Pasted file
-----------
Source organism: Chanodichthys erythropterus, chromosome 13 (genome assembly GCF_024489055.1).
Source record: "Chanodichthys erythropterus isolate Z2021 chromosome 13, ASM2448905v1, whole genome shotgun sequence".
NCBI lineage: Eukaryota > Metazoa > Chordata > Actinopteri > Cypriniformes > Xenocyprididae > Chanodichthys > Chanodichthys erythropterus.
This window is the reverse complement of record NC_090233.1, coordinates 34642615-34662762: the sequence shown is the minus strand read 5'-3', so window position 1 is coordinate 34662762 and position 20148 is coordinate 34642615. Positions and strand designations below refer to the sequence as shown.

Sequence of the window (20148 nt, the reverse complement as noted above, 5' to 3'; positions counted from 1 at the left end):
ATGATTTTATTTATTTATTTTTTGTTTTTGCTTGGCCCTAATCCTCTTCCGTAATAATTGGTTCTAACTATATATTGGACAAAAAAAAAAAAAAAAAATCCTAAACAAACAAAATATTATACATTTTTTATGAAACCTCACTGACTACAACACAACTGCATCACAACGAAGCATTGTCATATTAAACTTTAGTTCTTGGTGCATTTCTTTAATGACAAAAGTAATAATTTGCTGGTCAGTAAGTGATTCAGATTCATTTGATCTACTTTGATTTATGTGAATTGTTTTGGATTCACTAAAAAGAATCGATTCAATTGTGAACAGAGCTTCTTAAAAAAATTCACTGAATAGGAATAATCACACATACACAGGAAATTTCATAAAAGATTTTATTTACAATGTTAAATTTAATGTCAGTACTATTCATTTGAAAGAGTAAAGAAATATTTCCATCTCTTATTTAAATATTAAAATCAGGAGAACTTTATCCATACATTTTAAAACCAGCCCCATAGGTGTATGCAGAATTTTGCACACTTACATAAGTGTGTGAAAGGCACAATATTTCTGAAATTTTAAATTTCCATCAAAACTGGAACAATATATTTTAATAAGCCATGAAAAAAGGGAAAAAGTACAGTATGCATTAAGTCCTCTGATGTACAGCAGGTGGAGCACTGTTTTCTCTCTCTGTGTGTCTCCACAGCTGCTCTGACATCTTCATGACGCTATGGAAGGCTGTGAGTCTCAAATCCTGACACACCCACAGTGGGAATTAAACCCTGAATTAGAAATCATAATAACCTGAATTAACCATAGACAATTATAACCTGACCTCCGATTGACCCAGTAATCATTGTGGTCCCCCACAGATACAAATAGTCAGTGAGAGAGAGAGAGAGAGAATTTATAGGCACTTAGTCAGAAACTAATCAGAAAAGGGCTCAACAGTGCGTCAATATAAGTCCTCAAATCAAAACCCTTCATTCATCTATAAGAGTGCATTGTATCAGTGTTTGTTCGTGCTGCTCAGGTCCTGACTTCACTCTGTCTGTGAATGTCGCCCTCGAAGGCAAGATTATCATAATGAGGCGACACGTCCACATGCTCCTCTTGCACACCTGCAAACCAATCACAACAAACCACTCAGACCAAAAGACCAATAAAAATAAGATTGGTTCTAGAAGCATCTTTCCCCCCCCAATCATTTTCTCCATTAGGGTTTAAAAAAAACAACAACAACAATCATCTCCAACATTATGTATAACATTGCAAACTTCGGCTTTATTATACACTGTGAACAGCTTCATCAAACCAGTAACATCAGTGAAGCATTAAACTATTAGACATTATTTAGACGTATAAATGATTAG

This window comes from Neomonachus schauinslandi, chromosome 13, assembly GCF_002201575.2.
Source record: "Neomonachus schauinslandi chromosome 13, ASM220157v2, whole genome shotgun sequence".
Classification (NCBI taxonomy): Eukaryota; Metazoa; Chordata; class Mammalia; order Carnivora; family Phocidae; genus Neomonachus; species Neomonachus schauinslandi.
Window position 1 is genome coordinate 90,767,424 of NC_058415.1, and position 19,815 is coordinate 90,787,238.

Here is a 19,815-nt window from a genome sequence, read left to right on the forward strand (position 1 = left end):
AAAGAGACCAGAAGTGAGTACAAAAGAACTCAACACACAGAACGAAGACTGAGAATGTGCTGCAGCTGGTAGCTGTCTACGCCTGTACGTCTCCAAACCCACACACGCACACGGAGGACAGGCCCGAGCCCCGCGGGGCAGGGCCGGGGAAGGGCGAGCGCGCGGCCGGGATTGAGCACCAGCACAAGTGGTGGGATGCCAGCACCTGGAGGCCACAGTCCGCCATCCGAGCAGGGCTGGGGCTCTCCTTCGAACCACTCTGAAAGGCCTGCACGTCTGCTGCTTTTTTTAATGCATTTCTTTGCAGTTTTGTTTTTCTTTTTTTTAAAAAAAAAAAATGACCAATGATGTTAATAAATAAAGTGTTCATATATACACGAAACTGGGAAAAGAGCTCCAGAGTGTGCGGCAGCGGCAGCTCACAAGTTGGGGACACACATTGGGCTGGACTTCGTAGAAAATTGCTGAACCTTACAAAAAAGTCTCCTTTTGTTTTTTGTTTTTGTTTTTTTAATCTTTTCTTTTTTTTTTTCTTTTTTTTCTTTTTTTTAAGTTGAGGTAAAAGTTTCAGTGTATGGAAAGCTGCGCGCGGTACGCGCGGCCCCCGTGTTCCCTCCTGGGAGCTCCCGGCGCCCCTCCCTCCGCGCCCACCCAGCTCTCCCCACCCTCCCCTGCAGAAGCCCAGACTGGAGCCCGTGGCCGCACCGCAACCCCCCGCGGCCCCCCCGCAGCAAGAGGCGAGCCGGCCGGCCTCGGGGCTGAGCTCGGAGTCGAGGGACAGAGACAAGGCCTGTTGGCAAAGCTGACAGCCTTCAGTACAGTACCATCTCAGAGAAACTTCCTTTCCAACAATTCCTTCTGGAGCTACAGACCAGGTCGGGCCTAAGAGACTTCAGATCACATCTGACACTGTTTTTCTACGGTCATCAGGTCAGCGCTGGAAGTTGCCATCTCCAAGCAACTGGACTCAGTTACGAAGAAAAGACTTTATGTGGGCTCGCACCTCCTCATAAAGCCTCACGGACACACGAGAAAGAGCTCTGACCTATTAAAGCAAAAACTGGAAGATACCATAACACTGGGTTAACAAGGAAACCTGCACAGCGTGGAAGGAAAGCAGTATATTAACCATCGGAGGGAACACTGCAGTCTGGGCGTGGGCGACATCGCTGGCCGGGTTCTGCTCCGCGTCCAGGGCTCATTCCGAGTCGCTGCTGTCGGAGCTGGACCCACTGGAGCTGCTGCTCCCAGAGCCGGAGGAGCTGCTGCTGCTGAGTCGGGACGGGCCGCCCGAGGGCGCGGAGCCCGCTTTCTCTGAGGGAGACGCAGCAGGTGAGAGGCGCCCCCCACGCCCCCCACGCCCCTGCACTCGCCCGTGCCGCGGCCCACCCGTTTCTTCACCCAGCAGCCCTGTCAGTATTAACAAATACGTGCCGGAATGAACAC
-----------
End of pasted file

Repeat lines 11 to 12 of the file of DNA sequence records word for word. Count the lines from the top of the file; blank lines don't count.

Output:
Here is a 19,815-nt window from a genome sequence, read left to right on the forward strand (position 1 = left end):
AAAGAGACCAGAAGTGAGTACAAAAGAACTCAACACACAGAACGAAGACTGAGAATGTGCTGCAGCTGGTAGCTGTCTACGCCTGTACGTCTCCAAACCCACACACGCACACGGAGGACAGGCCCGAGCCCCGCGGGGCAGGGCCGGGGAAGGGCGAGCGCGCGGCCGGGATTGAGCACCAGCACAAGTGGTGGGATGCCAGCACCTGGAGGCCACAGTCCGCCATCCGAGCAGGGCTGGGGCTCTCCTTCGAACCACTCTGAAAGGCCTGCACGTCTGCTGCTTTTTTTAATGCATTTCTTTGCAGTTTTGTTTTTCTTTTTTTTAAAAAAAAAAAATGACCAATGATGTTAATAAATAAAGTGTTCATATATACACGAAACTGGGAAAAGAGCTCCAGAGTGTGCGGCAGCGGCAGCTCACAAGTTGGGGACACACATTGGGCTGGACTTCGTAGAAAATTGCTGAACCTTACAAAAAAGTCTCCTTTTGTTTTTTGTTTTTGTTTTTTTAATCTTTTCTTTTTTTTTTTCTTTTTTTTCTTTTTTTTAAGTTGAGGTAAAAGTTTCAGTGTATGGAAAGCTGCGCGCGGTACGCGCGGCCCCCGTGTTCCCTCCTGGGAGCTCCCGGCGCCCCTCCCTCCGCGCCCACCCAGCTCTCCCCACCCTCCCCTGCAGAAGCCCAGACTGGAGCCCGTGGCCGCACCGCAACCCCCCGCGGCCCCCCCGCAGCAAGAGGCGAGCCGGCCGGCCTCGGGGCTGAGCTCGGAGTCGAGGGACAGAGACAAGGCCTGTTGGCAAAGCTGACAGCCTTCAGTACAGTACCATCTCAGAGAAACTTCCTTTCCAACAATTCCTTCTGGAGCTACAGACCAGGTCGGGCCTAAGAGACTTCAGATCACATCTGACACTGTTTTTCTACGGTCATCAGGTCAGCGCTGGAAGTTGCCATCTCCAAGCAACTGGACTCAGTTACGAAGAAAAGACTTTATGTGGGCTCGCACCTCCTCATAAAGCCTCACGGACACACGAGAAAGAGCTCTGACCTATTAAAGCAAAAACTGGAAGATACCATAACACTGGGTTAACAAGGAAACCTGCACAGCGTGGAAGGAAAGCAGTATATTAACCATCGGAGGGAACACTGCAGTCTGGGCGTGGGCGACATCGCTGGCCGGGTTCTGCTCCGCGTCCAGGGCTCATTCCGAGTCGCTGCTGTCGGAGCTGGACCCACTGGAGCTGCTGCTCCCAGAGCCGGAGGAGCTGCTGCTGCTGAGTCGGGACGGGCCGCCCGAGGGCGCGGAGCCCGCTTTCTCTGAGGGAGACGCAGCAGGTGAGAGGCGCCCCCCACGCCCCCCACGCCCCTGCACTCGCCCGTGCCGCGGCCCACCCGTTTCTTCACCCAGCAGCCCTGTCAGTATTAACAAATACGTGCCGGAATGAACAC